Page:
Federal Reserve Chairman Jay Powell started out soft and ended up sounding the alarm. In his appearance before the US Senate Banking Committee, Powell first said that the US economy does not have to be headed for a recession even if the ‘Fed’ continues to raise rates until the inflation target is reached (average not by the CPI , but by the underlying rate of consumer spending) reaches 2%. He also added that the central bank will not hesitate to tighten the price of money until that level is reached, and that what is really dangerous is letting prices continue to rise, even if the rise is confined to energy and fresh foods, which are the most volatile components of the index.

Then came the sales. During question time, Powell acknowledged that a “soft landing” – that is, a slowdown in inflation without causing a recession – “is a big challenge.” It was a contradictory message to the one he had launched at the beginning, and the bag immediately accused him. The modest gains with which the major Wall Street indices had welcomed the start of Powell’s intervention immediately evaporated in the face of the unmistakably worrying tone of the Federal Reserve chairman’s words.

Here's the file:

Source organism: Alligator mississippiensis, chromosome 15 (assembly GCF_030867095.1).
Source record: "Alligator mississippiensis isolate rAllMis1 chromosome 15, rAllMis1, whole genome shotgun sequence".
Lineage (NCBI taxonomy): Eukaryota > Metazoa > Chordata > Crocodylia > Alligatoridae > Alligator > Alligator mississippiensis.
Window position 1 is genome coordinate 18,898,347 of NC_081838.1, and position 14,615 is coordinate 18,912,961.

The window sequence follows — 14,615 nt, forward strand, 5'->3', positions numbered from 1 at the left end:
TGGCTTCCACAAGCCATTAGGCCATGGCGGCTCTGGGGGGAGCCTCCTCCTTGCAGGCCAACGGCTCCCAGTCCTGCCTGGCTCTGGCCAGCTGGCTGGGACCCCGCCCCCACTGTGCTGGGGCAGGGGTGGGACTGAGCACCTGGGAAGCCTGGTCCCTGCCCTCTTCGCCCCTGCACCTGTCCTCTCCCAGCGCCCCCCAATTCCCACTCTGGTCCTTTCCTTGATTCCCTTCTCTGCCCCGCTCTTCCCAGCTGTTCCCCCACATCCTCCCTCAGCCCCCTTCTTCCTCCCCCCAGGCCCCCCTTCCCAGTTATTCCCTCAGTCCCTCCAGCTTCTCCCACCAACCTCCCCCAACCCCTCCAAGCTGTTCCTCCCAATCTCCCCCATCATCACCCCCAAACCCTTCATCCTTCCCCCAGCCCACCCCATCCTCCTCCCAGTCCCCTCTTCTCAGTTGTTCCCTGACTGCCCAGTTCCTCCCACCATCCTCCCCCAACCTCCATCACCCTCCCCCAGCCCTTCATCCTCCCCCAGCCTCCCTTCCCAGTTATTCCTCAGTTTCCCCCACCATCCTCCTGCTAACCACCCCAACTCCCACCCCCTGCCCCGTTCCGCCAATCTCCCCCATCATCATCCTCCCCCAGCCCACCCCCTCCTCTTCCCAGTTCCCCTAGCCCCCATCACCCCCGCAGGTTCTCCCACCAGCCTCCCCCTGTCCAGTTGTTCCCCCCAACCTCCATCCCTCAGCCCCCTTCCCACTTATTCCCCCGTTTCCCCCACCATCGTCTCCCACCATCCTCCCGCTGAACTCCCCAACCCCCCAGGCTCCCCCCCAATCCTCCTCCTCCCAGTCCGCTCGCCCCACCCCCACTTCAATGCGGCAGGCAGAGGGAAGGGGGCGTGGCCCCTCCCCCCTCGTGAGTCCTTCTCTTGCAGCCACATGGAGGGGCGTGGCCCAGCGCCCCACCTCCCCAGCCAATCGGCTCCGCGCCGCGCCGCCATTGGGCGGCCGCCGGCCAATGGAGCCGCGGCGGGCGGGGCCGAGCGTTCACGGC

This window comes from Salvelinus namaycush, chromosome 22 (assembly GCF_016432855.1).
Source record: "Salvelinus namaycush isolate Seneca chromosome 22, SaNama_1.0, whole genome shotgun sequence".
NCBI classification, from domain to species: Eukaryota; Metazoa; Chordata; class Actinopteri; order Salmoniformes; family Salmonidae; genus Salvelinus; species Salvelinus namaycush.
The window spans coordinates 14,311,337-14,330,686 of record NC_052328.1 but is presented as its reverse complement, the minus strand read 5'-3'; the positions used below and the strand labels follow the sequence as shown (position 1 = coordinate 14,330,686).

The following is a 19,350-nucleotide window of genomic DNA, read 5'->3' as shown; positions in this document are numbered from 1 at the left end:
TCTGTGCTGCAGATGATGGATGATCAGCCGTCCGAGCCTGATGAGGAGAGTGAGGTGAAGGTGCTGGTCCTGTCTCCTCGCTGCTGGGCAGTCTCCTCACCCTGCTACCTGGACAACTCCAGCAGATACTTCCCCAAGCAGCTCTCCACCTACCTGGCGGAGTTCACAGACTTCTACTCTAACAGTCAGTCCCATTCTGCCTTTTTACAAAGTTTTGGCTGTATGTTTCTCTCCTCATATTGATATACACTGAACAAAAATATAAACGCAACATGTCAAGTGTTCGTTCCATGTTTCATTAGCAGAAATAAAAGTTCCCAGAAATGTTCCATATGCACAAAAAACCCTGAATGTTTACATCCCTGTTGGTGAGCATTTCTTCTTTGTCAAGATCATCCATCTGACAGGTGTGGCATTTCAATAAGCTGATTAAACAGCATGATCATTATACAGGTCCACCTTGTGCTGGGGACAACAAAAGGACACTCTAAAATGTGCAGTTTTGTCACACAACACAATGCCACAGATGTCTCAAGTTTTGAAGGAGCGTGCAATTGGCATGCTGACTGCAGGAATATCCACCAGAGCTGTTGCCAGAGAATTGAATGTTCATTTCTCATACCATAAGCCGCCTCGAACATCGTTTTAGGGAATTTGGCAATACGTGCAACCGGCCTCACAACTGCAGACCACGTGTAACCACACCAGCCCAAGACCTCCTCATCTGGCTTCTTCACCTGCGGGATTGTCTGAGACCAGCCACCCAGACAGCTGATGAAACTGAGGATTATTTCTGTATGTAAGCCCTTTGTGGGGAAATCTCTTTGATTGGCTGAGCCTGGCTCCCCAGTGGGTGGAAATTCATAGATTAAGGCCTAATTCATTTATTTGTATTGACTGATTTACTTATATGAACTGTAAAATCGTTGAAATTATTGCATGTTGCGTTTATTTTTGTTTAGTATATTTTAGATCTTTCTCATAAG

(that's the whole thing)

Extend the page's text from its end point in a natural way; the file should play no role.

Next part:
The market sees a recession more likely every day. That’s Goldman Sachs’ central scenario, while Citibank and Deutsche Bank see a 50% risk. William Dudley, former president of the Federal Reserve Bank of New York, has told the Bloomberg news agency that a recession in 2023 is “inevitable”. The ‘Fed’, thus, is facing its biggest failure since fifteen years ago it was unable to foresee the destructive effect of the ‘puncture’ of the US real estate bubble that caused the collapse of the financial system in that country and a world recession .

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